Tuesday, 16 June 2015

Brighton Music Conference 2015 - Pics and show floor

Now that the dust has settled, here's a quick look at the offerings in and around the show floor at this year's Brighton Music conference on the Friday. While the size of the exhibition area is not as big as some of the larger exhibitions in Germany or the US, the exhibition area was split in two areas: one dedicated to music production (including synthesisers, keyboard controllers and the like) and the other half looking at club furniture (such as lasers, booths and DJ equipment), with lots of other organisations like the PRS, Loopmasters and music schools in attendance. 

Akai's keyboard controllers were first on the block as you came in. Aiming to go toe-to-toe with Native Instruments, the solution seems quick and easy to use for all kinds of VST instruments and the OLED screen was lovely to work with.
Roland were out in force, alongside Novation and their massive Ableton stand.
Meanwhile the other side of the area had Akai, Shure and Korg in force.
I noticed quite a few people on Twitter mentioning how the panelists were almost exclusively white males - not sure if this was intentional from the organiser's perspective. This was perhaps the only panel with female panelists in Friday morning's "How to market yourself" discussion - a good reminder of what to do.
No expense spared by Korg, who had a massive area with loads of Kaoss pads and Volcas to play with as well as their ARP Oddessey remake and more. This was taken during the afternoon sessions when the floor was quieter, but I expect the Saturday was busier!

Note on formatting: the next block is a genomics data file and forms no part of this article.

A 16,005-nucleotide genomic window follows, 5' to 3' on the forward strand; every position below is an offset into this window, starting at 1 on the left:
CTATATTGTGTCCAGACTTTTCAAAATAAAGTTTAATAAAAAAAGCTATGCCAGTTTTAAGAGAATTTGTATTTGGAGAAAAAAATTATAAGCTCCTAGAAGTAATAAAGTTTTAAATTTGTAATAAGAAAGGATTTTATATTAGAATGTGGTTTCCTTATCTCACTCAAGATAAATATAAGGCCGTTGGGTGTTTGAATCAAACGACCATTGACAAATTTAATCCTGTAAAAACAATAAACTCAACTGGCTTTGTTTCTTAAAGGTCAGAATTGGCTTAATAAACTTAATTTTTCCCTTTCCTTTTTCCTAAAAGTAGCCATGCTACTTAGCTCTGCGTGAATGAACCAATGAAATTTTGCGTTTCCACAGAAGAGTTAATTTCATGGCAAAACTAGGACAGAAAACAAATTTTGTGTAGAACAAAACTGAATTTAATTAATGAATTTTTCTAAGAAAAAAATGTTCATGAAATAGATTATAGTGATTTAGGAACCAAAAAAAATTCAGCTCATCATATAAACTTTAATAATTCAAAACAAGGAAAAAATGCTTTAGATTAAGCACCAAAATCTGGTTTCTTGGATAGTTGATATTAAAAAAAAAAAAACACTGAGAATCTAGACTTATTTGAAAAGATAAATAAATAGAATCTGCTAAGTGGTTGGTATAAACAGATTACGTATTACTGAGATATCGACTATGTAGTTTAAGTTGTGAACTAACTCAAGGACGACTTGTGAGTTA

A stunning Novation showcase from Orbital's Paul Hartnoll - we had to have front row seats for this one. A top bloke who was more than happy to share his experiences with controlling Ableton in a live environment with hardware synths and controllers, including a Virus Ti and Basstation 2. 550+ stems really taxed that MacBook though! This was definitely the highlight of the day for me, especially when he played my request for Chime live to demonstrate his setup.
Plenty of Roland gear on offer to play with, together with the expert demonstrator David Ahlund who was more than happy to show off their new Aira Eurorack gear and how it fits into the rest of their hardware lineup.

Nice to see Roland getting into Eurorack and taking it seriously. Like all the Aira hardware, the effects units are digital as well, but can be linked to a laptop running some bespoke software to reroute the internal routing of the effects and turn them into something completely different as well, using 3.5mm audio jacks to reprogram them. We saw David turn a delay machine into a filter and back again pretty quickly!
Clearly the bad boy of the show, the Roland JD-XA is a monster of a synth and resplendent in glowing red. It's armed with an analogue modelling engine of up to four voices (two oscillators per voice) plus four voices of digital bits with three partials. To be honest, I lost count of the potential number of oscillators you can play with at once and the sound was very satisfying with the built in effects (maximum two at once, but over 20 to select from). If it's beefy sounds you want in a hardware synthesiser, then this is pretty much the quickest thing out there. A bit pricey at £1500+ but I dare say you get what you pay for.